The good fight

A tale of boxing, Sun Tzu and the enemy within

Keep the head up. Focus on the target.

The distance from gym to home is a long stretch of asphalt that smells of burnt tires in summer. Wheels rolling, shoes reaching the ground for another push forward.

Keep the head up.

You can feel the fresh air hitting the skin as you skateboard across the neighbourhood. The background pass through in a moving blur of cinetic lines, like long-exposure lomography on the retina.

Focus on the target.

Home is near, the place where you’ll find a meal and a bed to sleep for the night. The place where you’ll find your mother complaining again about your sole existence. The place you have to divide with your older brother and his posse of friends that storms in every goddamn day to watch Netflix, porn and play some loud RPGs.

Keep the head up.

The coach always says that, keep the head up! You’re used to always keep it down and that’s why you get hit so many times. It still hurts, but the fresh breeze has an healing effect. What’s wounded is not your body but the spirit. You should be more focused and yet you got distracted again and again. What’s wrong with you?

Focus on the target.

“WHERE HAVE YOU BEEN? ” Mom is yelling and is angry again, better heading straight to the room. You zig-zag through empty pizza boxes on the floor and fall over the bed. Your brother has probably been here already with his friends and fortunately they have left before you. Behind, a sticky mess of food and sodas left for you to be cleaned up.

Nothing matters. Maybe is true that “every day has its pain” and for today it has been enough already.

Focus on the target.

You rehearse the moves in the mind: jab, jab, hook. Keep moving: jab, jab, hook. Is always easier when you’re in your mind and you punch the bag, but is trickier with real adversaries. The bruises still hurt.

WWhen it started? What made you the target of that bunch of guys from senior high? You only know one of them: Dave, David or something. You know him because you heard girls in your class saying his name and you saw him playing in the football team. You’ve never seen all the others, they all look like a year or two older and they all seem to enjoy laughing at his jokes. They’re laughing about you, you know.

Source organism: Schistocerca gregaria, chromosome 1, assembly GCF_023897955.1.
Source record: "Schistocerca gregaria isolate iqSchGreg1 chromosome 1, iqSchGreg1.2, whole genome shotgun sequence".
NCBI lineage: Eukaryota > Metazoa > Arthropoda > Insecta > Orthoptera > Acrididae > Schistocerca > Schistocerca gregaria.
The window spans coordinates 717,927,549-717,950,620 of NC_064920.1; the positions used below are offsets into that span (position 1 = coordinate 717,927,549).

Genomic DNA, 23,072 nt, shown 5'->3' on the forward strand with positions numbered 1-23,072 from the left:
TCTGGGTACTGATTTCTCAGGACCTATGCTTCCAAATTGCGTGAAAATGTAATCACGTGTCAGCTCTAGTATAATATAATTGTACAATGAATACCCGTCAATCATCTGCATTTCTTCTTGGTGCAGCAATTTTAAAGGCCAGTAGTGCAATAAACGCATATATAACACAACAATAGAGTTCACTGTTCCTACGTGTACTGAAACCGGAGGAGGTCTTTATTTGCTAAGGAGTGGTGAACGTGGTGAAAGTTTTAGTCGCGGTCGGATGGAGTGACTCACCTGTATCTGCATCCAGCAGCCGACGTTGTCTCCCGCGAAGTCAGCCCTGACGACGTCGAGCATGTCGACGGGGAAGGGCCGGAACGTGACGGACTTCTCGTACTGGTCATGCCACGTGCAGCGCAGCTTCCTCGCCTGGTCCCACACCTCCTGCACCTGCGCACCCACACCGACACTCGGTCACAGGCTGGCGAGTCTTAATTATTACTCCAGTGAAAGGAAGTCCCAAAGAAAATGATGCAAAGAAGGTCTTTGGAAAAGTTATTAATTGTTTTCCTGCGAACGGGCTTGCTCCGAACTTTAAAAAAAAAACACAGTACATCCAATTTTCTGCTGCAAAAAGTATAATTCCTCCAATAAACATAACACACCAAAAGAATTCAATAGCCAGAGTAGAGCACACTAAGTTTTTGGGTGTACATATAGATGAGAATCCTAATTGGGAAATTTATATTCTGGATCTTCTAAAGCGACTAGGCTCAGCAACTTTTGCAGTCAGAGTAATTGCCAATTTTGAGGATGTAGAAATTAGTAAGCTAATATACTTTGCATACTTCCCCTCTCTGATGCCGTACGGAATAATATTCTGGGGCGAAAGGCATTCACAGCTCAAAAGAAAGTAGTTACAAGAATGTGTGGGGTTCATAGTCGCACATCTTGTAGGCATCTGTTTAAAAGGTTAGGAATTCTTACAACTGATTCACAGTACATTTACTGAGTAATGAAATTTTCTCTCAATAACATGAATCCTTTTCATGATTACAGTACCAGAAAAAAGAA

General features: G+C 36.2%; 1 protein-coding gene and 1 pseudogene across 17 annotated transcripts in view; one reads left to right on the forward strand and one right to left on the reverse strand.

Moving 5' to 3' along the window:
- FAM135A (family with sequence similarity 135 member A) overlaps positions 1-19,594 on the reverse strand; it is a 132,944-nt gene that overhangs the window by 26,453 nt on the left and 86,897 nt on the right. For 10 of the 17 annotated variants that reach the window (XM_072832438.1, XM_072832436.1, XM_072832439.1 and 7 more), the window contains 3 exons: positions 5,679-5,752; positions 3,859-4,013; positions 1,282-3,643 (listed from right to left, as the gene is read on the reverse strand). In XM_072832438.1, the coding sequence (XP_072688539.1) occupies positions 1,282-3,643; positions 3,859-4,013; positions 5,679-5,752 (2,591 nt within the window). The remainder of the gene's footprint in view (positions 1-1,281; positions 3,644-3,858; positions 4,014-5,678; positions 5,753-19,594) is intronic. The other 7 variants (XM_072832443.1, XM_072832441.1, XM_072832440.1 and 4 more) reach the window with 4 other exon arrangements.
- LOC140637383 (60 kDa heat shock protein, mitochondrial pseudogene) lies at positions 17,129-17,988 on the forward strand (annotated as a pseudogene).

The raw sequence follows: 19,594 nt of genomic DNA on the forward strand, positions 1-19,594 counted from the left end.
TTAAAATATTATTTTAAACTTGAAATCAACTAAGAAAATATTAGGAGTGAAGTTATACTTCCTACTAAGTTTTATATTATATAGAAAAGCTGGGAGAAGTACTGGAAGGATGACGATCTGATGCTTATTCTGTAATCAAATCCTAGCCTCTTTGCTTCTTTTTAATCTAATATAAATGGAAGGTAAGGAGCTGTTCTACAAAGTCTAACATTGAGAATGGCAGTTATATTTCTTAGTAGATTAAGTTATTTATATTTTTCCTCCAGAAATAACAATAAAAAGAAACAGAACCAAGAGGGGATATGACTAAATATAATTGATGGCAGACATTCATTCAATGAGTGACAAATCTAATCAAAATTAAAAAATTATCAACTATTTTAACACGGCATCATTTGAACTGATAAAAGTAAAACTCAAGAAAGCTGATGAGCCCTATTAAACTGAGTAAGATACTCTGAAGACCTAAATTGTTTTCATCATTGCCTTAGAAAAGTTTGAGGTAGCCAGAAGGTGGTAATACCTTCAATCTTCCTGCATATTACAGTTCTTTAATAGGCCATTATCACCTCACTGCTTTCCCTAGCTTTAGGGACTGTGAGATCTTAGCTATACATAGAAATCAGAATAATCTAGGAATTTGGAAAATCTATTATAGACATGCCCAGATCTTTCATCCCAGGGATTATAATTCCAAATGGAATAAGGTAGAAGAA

It’s easy for them to yell at you, to push you and laugh. Four of them against you alone, too small and skinny to demand respect. (Too coward and scared to react, that’s the truth, but you prefer not to mention this in your mind).The first time it happened you didn’t say anything and you didn’t protest. That was the first mistake.

You remember from biology class that wild wolves offer the soft skin around the throat to the dominant male when they surrender and that’s how they determine the complicate hierarchies of the pack. Maybe you just followed the rules, you showed the soft spot and wolves prey on you now.




Punch, punch, hook and come back.


Again, keep the rythm.

I follow the coach and I punch the bag as he says.

One, one two. Boxing is about rythm, is a dance, he continues: the force is not in your hand or biceps, but in the hips. Forget all the bulls**t that you hear, learn to control all the muscles of the body and keep dancing.

If you rely only on the force of your arm, you’ve already lost: you’ll grow easily tired and you’ll be ineffective. The real strength comes from knowing how to leverage the gravity and kinetic energy to your advantage. This way you spare energies and you will be and much, much stronger in the end. Is all in the mind.

Now stand firm on the ground and dance with the legs and the hips. Keep punching that bag until it bleeds.

One, one, two.

At the end you are a fountain of sweat. While you drive home you can’t help but thinking that another day went wasted without much progress.

One, One, two.

You wonder why you’re even doing this. Because “you have potential”, that’s what the coach said and that’s what got you excited since the beginning, but now you start to doubt all of it.

Clouds cover mercilessy the last drops of sun, before darkness will finally take place of the day. You’re too tired to really think about your doubts, you’re too tired to even think. The shuffle has just rewarded you with your favorite song, you crank up the volume of the headphone and for a moment you let everything disappear. Alfa Mist’s Organic Rust is piercing the silence while you disappear in the night.

TThey called you n — -a, they called you names. Some are laughing. You snap. Next thing you remember is you on the ground trying to punch him in the face. You want to cancel that sardonic smile on his face by crushing it with your bare knuckles. Suddenly you remember from biology how silverbacks assert dominance by fighting their opponents to the last blood, deep there in the jungle. How can you even have the lucidity to cristallize this notion in your brain while you’re fighting?